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Slam Bidding at Buckland on 4th March 2010
No slam was successfully bid and made during the whole of February.

On the 4th March we fared a little better with two pairs each bidding and making one Small Slam, but slams were on offer on 4 of the boards including a lay-down Grand Slam on board 14.

Below are some suggested bidding sequences (probably not the only options). It is interesting that, when asking for Aces, Gerber has been preferred over Blackwood in 3 of the 4 cases. The rule is that 4C is always Gerber if your partner has bid NT. Gerber gives the opportunity of escaping into 4NT or 5NT if necessary whereas a Blackwood 5NT would be treated as asking for Kings, so there would be no way of stopping short of a slam. Another observation is how useful the NT bids are for accurately showing the strength of a hand, thereby enabling partner to judge when a slam is likely.

Board 9

West    East
  2H                 Acol strong 2 opener with 8 Playing Tricks.
            4NT    With 4 Playing Tricks a slam looks likely, so request Aces with Blackwood.
  5H                 2 Aces.
             6H      1 Ace missing so bid the Small Slam.

6H makes on a spade lead. On any other lead 13 tricks can be taken off the top. In fact 6NT makes as well but this looks more risky at the bidding stage.


Board 13

North    South
  1C                    Some might prefer 1H.
               1S       Bid the major in preference to diamonds.
  1NT                 Shows 15-16 points.
                4C     With 30-31 points and 2 long suits a slam looks likely.
                          4C is Gerber. Cannot use Blackwood after a NT bid as may need to sign off in 5NT.
  4S                    2 Aces
               6NT    1 Ace missing so bid the Small Slam. (Could ask for Kings as well)

The contract needs the spades to divide 3-3. Given that, there is no need to take the heart finesse.

Board 14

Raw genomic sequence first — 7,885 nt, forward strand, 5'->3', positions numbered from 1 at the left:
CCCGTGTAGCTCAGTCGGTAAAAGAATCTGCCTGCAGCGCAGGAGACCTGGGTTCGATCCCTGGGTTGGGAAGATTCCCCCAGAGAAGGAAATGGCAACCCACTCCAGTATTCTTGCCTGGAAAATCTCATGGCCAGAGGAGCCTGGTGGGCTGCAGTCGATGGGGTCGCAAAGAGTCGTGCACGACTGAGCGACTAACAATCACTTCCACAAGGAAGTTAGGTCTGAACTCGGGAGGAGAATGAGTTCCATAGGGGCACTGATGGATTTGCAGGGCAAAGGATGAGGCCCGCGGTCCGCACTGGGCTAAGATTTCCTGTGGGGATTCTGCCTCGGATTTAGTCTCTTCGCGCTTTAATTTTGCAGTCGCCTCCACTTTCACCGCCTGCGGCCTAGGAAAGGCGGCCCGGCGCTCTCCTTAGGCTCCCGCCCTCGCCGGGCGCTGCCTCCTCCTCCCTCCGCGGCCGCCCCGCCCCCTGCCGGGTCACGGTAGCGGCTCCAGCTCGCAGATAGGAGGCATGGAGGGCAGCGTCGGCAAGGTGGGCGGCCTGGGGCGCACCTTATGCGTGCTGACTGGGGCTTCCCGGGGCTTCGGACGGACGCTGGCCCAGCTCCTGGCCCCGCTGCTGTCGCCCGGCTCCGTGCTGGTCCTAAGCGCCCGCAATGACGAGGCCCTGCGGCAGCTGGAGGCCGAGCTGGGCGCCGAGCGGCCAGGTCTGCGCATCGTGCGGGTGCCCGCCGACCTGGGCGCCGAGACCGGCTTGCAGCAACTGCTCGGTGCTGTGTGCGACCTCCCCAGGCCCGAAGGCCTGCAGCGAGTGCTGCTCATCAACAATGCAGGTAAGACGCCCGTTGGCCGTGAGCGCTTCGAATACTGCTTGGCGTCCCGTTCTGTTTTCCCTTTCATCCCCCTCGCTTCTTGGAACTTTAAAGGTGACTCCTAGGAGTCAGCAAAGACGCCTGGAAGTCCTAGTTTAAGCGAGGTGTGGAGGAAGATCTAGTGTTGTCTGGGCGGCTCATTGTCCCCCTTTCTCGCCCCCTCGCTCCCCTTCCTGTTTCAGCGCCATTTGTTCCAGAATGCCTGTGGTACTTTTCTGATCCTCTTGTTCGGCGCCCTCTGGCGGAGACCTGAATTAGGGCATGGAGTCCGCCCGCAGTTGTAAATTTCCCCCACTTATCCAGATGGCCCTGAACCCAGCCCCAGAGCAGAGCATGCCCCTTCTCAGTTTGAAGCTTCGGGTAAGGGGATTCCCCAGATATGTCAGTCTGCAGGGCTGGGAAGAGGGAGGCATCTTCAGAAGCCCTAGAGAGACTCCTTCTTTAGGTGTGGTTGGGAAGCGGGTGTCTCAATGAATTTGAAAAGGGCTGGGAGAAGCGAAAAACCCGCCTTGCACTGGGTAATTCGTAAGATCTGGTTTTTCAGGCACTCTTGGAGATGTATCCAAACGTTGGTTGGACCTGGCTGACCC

South    North
  1H                   Open longest suit
               2C      Without a heart fit, take it slowly. A slam already looks likely.
  3NT                 Shows 17-19 points. The clubs are covered, so best to show the strength.
               4C      With 34-36 points, the only question is Small Slam or Grand Slam.
                          4C is Gerber after a NT bid. There would no point in a natural bid of 4C here.
  4NT                 3 Aces.
               5C     Gerber asking for Kings.
  5S                   2 Kings
              7NT    With all the Aces and all the Kings and a long suit, bid the Grand Slam

There are 13 tricks off the top.

Board 15

West    East
  1S                 Open longest suit
            3NT    Shows 13-15 points. It is a good idea to make 2NT or 3NT show exactly 2 cards in an opening
                       major. This shows the hand very precisely.
  4C                West knows Spades is best contract, but must use Gerber as the last bid was NT.
             4D      No Aces.
  5C                 Gerber asking for Kings.
             5D      4 Kings. 5D shows 0 or 4 Kings, but it is not possible for East to have neither Aces nor Kings.
  6S                 It looks like the only loser is the Ace of clubs, so bid the Small Slam.

The contract makes easily with both spades and clubs dividing 3-2. Trying to protect against a bad club distribution by ruffing a third round of hearts could backfire if either the spades or hearts were badly distributed, so drawing  trumps then playing clubs looks like the best plan.


Does anyone have any better ideas? If so let me know at the next event or email geoff.woodcock@lineone.net.


Geoff W  9th March 2010

Last updated : 9th Mar 2010 10:59 GMT
More on Slam Bidding 18th March 2010
Last Thursday there were 3 opportunities for a slam, with only one bid and made.